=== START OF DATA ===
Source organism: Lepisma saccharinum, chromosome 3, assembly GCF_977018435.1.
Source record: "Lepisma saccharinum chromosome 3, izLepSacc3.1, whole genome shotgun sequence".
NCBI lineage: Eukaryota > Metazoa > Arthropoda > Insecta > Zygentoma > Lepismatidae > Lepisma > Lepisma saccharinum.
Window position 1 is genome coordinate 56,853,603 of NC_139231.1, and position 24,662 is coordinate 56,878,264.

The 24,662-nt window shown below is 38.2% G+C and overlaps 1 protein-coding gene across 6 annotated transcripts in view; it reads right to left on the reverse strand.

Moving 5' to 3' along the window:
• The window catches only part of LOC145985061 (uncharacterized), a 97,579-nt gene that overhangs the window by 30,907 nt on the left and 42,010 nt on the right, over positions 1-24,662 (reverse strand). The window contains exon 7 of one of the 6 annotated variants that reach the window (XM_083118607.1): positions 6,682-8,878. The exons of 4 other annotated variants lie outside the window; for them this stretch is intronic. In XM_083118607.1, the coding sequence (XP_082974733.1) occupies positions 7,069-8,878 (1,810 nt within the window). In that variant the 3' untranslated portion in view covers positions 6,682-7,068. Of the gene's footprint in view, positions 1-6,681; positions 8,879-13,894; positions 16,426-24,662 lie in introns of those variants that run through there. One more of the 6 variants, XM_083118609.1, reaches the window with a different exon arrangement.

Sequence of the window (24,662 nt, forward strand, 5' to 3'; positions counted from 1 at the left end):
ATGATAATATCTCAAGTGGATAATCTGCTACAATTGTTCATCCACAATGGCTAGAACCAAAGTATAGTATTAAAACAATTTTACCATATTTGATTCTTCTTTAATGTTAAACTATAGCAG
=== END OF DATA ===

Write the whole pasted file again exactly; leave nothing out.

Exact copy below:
Source organism: Lepisma saccharinum, chromosome 3, assembly GCF_977018435.1.
Source record: "Lepisma saccharinum chromosome 3, izLepSacc3.1, whole genome shotgun sequence".
NCBI lineage: Eukaryota > Metazoa > Arthropoda > Insecta > Zygentoma > Lepismatidae > Lepisma > Lepisma saccharinum.
Window position 1 is genome coordinate 56,853,603 of NC_139231.1, and position 24,662 is coordinate 56,878,264.

The 24,662-nt window shown below is 38.2% G+C and overlaps 1 protein-coding gene across 6 annotated transcripts in view; it reads right to left on the reverse strand.

Moving 5' to 3' along the window:
• The window catches only part of LOC145985061 (uncharacterized), a 97,579-nt gene that overhangs the window by 30,907 nt on the left and 42,010 nt on the right, over positions 1-24,662 (reverse strand). The window contains exon 7 of one of the 6 annotated variants that reach the window (XM_083118607.1): positions 6,682-8,878. The exons of 4 other annotated variants lie outside the window; for them this stretch is intronic. In XM_083118607.1, the coding sequence (XP_082974733.1) occupies positions 7,069-8,878 (1,810 nt within the window). In that variant the 3' untranslated portion in view covers positions 6,682-7,068. Of the gene's footprint in view, positions 1-6,681; positions 8,879-13,894; positions 16,426-24,662 lie in introns of those variants that run through there. One more of the 6 variants, XM_083118609.1, reaches the window with a different exon arrangement.

Sequence of the window (24,662 nt, forward strand, 5' to 3'; positions counted from 1 at the left end):
ATGATAATATCTCAAGTGGATAATCTGCTACAATTGTTCATCCACAATGGCTAGAACCAAAGTATAGTATTAAAACAATTTTACCATATTTGATTCTTCTTTAATGTTAAACTATAGCAG